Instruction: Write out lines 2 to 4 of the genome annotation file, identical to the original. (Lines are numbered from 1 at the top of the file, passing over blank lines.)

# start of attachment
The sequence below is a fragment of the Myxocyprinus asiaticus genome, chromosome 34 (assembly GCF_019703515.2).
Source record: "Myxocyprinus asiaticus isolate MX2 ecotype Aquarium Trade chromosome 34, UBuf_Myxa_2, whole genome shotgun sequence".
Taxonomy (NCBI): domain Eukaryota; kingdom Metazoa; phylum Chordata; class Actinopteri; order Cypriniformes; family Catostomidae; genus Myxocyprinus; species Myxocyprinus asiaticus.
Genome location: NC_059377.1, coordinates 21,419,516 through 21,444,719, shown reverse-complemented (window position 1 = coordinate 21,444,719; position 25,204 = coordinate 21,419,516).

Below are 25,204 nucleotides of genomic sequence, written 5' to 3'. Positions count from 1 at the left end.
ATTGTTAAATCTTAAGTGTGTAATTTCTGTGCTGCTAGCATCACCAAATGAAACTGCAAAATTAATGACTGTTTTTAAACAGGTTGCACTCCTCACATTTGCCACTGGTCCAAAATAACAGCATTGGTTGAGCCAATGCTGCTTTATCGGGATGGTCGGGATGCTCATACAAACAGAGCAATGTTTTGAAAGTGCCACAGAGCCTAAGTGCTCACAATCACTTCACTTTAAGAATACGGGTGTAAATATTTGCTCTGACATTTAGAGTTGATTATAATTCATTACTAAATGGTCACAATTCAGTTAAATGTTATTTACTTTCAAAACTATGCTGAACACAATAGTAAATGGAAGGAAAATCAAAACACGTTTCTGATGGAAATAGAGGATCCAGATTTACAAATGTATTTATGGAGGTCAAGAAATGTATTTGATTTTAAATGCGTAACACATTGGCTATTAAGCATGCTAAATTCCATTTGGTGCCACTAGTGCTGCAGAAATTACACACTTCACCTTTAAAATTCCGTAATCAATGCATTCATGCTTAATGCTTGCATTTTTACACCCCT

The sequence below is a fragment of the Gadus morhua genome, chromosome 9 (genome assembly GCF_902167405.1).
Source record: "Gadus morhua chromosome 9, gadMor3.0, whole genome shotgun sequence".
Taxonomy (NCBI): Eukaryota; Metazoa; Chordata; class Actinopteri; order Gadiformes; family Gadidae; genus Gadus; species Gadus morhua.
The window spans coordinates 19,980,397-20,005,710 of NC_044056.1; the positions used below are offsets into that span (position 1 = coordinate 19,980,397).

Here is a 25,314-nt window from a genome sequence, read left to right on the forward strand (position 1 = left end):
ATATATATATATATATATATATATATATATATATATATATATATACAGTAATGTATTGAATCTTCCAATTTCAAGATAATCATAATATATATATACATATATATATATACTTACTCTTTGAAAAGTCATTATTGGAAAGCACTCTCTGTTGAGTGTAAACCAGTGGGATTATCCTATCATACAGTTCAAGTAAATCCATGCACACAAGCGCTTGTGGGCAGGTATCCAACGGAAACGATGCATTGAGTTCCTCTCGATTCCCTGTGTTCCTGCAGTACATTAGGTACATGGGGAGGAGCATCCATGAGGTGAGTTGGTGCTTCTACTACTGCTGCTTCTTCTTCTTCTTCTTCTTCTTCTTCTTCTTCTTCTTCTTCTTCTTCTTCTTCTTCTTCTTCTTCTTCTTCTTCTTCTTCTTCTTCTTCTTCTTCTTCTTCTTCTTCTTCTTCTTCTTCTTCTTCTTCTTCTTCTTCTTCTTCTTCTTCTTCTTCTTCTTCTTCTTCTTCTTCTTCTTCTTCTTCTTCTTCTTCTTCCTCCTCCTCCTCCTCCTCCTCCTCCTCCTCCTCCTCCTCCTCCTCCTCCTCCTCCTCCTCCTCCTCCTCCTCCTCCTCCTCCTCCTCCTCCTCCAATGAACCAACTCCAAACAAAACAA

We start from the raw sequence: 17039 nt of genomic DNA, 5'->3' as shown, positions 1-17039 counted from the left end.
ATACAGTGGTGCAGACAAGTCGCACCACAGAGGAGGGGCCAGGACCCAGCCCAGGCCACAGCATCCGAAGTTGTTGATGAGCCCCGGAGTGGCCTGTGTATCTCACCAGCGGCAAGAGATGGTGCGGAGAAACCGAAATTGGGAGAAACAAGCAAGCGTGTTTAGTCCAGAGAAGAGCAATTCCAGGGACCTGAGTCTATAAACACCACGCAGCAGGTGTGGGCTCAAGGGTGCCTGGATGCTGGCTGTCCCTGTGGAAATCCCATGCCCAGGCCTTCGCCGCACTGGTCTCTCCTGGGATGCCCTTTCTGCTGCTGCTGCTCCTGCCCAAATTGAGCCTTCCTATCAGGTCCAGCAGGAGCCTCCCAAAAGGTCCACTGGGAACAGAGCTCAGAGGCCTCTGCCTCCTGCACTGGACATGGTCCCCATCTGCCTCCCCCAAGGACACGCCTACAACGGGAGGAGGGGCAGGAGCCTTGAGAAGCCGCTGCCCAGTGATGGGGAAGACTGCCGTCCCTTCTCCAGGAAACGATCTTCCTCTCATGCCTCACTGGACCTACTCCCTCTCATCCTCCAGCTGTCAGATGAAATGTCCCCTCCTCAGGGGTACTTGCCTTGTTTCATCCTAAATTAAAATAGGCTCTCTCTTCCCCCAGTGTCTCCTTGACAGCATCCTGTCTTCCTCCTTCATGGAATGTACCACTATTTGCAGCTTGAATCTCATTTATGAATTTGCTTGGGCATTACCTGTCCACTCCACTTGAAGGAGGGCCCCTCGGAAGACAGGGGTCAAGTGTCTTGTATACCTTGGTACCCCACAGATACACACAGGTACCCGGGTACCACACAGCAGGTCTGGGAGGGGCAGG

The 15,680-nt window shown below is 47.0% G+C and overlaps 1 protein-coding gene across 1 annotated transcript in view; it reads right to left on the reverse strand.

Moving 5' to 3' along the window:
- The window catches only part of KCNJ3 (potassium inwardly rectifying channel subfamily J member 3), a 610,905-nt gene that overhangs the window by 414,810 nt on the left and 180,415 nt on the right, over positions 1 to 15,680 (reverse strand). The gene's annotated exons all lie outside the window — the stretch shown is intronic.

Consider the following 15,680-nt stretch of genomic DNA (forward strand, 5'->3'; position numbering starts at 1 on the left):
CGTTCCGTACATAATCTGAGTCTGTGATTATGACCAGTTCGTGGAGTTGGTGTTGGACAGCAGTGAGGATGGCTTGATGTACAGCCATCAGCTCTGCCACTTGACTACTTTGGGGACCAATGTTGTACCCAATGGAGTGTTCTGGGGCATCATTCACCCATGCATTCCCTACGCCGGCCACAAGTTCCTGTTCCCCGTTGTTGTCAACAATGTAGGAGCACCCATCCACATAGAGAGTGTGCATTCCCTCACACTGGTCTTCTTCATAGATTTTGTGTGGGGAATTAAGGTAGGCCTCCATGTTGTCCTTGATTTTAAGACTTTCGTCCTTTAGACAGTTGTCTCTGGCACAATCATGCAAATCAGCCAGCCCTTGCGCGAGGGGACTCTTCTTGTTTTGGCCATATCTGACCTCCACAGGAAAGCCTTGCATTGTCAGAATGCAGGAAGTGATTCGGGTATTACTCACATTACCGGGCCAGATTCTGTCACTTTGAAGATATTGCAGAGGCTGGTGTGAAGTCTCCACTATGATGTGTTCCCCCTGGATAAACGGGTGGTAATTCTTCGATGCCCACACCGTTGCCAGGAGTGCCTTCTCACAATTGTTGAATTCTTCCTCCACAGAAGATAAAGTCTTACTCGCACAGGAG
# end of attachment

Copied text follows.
Source record: "Myxocyprinus asiaticus isolate MX2 ecotype Aquarium Trade chromosome 34, UBuf_Myxa_2, whole genome shotgun sequence".
Taxonomy (NCBI): domain Eukaryota; kingdom Metazoa; phylum Chordata; class Actinopteri; order Cypriniformes; family Catostomidae; genus Myxocyprinus; species Myxocyprinus asiaticus.
Genome location: NC_059377.1, coordinates 21,419,516 through 21,444,719, shown reverse-complemented (window position 1 = coordinate 21,444,719; position 25,204 = coordinate 21,419,516).